Franklin considering tax increase
Published 9:04 am Friday, May 4, 2018
Franklin’s City Council is considering increasing the city’s real estate tax rate by up to 5 cents in the coming fiscal year. The council discussed the matter during a budget work session on Monday evening after learning of the financial impact the recent closing of the Farm Fresh on Armory Drive would have on the city.
According to City Manager R. Randy Martin, the closing will cost the city approximately $229,000 in lost tax revenue for its general fund and an additional $200,000 in lost revenue for its electric fund.
Additionally, the city’s fiscal year 2018-2019 budget must absorb a state-mandated $86,000 increase in the city’s contribution to Virginia’s retirement system, $68,000 of which will come from the general fund. The budget must also absorb a 30.8-percent increase in health insurance premiums, costing the city’s general fund an additional $220,000 based on current enrollment. As a result of the loss in tax revenue and these new expenses, the city is unable to grant anything beyond level funding to Franklin City Public Schools.
“To balance the budget at this point, I don’t have any additional dollars available for the schools,” Martin said.
On April 10, Superintendent Tamara Sterling requested that the city allocate $5,729,200 to the school division for the coming school year, which amounts to an increase of $691,805 over the level funding of $4.9 million the council approved last May for the current school year. Some of the priority expenses Sterling proposed during her presentation to the council included electrical upgrades at Franklin High School, resurfacing the student parking lot at the school, hiring additional English, math, Spanish and gifted teachers at J.P. King Jr. Middle School, hiring three security guards for each building and hiring a psychologist to support the Special Education Department.
The tax increase, if approved, would provide up to $170,000 in additional school funding. This would allow the division to hire two new middle school teachers and security guards at all three schools. The balance of the tax increase, according to Martin, would allow the council to consider a salary increase for city employees of up to 2 percent.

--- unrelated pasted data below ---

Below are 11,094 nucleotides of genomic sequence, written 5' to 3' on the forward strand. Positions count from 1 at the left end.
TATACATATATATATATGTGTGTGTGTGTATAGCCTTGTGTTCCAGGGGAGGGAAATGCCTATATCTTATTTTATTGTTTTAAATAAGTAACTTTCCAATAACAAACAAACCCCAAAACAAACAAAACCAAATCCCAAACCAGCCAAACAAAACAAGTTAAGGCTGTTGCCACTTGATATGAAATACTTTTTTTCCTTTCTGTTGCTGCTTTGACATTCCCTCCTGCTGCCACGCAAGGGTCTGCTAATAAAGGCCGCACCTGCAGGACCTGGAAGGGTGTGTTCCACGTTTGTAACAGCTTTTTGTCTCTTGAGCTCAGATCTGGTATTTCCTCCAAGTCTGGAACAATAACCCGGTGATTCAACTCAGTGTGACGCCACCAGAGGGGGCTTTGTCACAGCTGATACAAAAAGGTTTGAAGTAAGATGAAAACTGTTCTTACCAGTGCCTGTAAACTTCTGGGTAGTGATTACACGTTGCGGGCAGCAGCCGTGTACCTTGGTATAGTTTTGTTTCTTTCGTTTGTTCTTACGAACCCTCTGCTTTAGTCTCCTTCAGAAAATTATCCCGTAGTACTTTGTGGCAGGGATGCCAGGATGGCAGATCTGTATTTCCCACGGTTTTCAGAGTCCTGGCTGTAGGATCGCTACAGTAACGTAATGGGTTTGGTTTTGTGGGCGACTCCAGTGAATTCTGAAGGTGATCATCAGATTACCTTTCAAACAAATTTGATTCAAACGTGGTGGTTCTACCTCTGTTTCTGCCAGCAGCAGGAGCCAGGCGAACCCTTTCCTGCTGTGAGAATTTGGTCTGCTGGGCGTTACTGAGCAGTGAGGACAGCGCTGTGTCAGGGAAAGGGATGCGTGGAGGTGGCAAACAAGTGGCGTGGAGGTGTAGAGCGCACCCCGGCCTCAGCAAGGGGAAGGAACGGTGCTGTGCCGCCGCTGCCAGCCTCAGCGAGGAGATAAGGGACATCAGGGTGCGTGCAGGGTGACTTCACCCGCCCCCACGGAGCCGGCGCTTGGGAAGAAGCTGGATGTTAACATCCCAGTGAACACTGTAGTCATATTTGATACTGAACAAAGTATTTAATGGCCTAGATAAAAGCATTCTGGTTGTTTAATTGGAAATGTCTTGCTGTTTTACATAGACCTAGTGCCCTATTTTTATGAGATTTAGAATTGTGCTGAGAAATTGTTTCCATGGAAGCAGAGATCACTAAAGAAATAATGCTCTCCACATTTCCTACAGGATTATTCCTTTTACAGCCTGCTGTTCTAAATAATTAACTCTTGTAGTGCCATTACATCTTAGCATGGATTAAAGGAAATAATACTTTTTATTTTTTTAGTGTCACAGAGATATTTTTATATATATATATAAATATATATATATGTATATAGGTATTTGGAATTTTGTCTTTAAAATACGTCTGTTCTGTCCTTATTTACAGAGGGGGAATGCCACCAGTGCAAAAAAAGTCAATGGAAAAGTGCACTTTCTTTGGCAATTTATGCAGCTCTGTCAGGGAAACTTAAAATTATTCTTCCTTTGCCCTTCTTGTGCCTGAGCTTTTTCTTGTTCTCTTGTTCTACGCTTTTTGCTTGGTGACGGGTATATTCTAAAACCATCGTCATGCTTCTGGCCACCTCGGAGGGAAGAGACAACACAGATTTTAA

Also offsetting some of the loss in tax revenue is an anticipated $160,000 from new EMS fees that the council approved on April 23. However, most of this revenue is budgeted toward salary increases for paramedics, which the council also approved that day.
The increase in the city’s real estate tax rate is the only local tax increase being proposed. Martin said that the city’s electricity retail rate is not expected to change, save for a fuel adjustment increase by Dominion that the city will pass through to utility customers starting this month. There are likewise no retail rate increases being proposed for the city’s water/sewer fund or solid waste fund.
“This [fuel adjustment] is added to their bill and goes directly to Dominion, the city does not get to keep it,” Martin explained.
He also emphasized that the council’s discussion of the tax increase, at this point, was strictly for the purpose of finalizing the wording for the public hearing advertisement. Following the hearing, the council may choose to implement a tax increase of less than 5 cents or not increase real estate taxes at all.
“Council cannot consider a tax increase if it is not included in the public hearing notice,” he explained.
Were the council to adopt the full 5-cent increase, Franklin’s real estate tax rate would rise from its current rate of 99 cents per $100 of assessed value to $1.04 per $100. The city’s new rate would be 19 cents higher than Southampton County and Isle of Wight County, which both currently charge 85 cents per $100. It would also be higher than Emporia’s rate of 87 cents per $100 and Virginia Beach’s rate of $1.00 per $100, but would still be lower than the rates charged by the cities of Chesapeake ($1.05 per $100;) Norfolk ($1.15 per $100;) Portsmouth ($1.30 per $100;) Suffolk ($1.07 per $100;) Hampton ($1.24 per $100;) and Newport News ($1.22 per $100.)
Several council members expressed reservations about the tax increase.
“I can raise prices to customers all the time, but that’s not going to solve my problems,” Councilman Bobby Cutchins said. “This has been years coming.”
Councilman Benny Burgess suggested that a better solution might be to examine the city’s ordinances to identify and eliminate language that might be stifling economic development.
“We’re in a crisis,” he said. “We need to do everything we can do to free up our city so we can grow.”
Of the various non-profits and partner organizations to request funding from the city for fiscal year 2018-2019, only three have been budgeted to receive increases. The Blackwater Regional Library, Western Tidewater Regional Jail and Paul D. Camp Community College collectively will receive $62,000 over what they were allocated last year.
The public hearing on the proposed budget will be on Monday, May 14. The earliest the council will consider action on the school division budget is Monday, May 21. All other aspects of the budget are scheduled to be put to a vote on Monday, June 4. The budget will go into effect on Sunday, July 1.